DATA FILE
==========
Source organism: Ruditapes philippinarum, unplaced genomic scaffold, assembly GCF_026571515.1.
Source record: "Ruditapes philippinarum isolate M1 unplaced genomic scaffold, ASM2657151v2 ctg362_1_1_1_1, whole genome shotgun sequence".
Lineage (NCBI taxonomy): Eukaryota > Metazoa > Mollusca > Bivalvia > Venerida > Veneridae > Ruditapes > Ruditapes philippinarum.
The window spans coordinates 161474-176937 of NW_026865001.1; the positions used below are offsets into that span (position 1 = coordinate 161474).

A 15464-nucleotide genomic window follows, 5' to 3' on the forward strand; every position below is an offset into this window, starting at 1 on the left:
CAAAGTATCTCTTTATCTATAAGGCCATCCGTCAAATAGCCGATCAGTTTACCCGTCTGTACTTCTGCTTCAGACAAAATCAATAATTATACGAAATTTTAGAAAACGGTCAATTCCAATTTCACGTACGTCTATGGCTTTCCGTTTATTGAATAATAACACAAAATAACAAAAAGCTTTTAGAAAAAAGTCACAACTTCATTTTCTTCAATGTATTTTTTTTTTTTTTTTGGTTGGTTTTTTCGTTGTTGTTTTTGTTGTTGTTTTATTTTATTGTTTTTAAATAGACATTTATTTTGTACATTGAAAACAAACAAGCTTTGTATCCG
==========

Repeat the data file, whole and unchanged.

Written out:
Source organism: Ruditapes philippinarum, unplaced genomic scaffold, assembly GCF_026571515.1.
Source record: "Ruditapes philippinarum isolate M1 unplaced genomic scaffold, ASM2657151v2 ctg362_1_1_1_1, whole genome shotgun sequence".
Lineage (NCBI taxonomy): Eukaryota > Metazoa > Mollusca > Bivalvia > Venerida > Veneridae > Ruditapes > Ruditapes philippinarum.
The window spans coordinates 161474-176937 of NW_026865001.1; the positions used below are offsets into that span (position 1 = coordinate 161474).

A 15464-nucleotide genomic window follows, 5' to 3' on the forward strand; every position below is an offset into this window, starting at 1 on the left:
CAAAGTATCTCTTTATCTATAAGGCCATCCGTCAAATAGCCGATCAGTTTACCCGTCTGTACTTCTGCTTCAGACAAAATCAATAATTATACGAAATTTTAGAAAACGGTCAATTCCAATTTCACGTACGTCTATGGCTTTCCGTTTATTGAATAATAACACAAAATAACAAAAAGCTTTTAGAAAAAAGTCACAACTTCATTTTCTTCAATGTATTTTTTTTTTTTTTTTGGTTGGTTTTTTCGTTGTTGTTTTTGTTGTTGTTTTATTTTATTGTTTTTAAATAGACATTTATTTTGTACATTGAAAACAAACAAGCTTTGTATCCG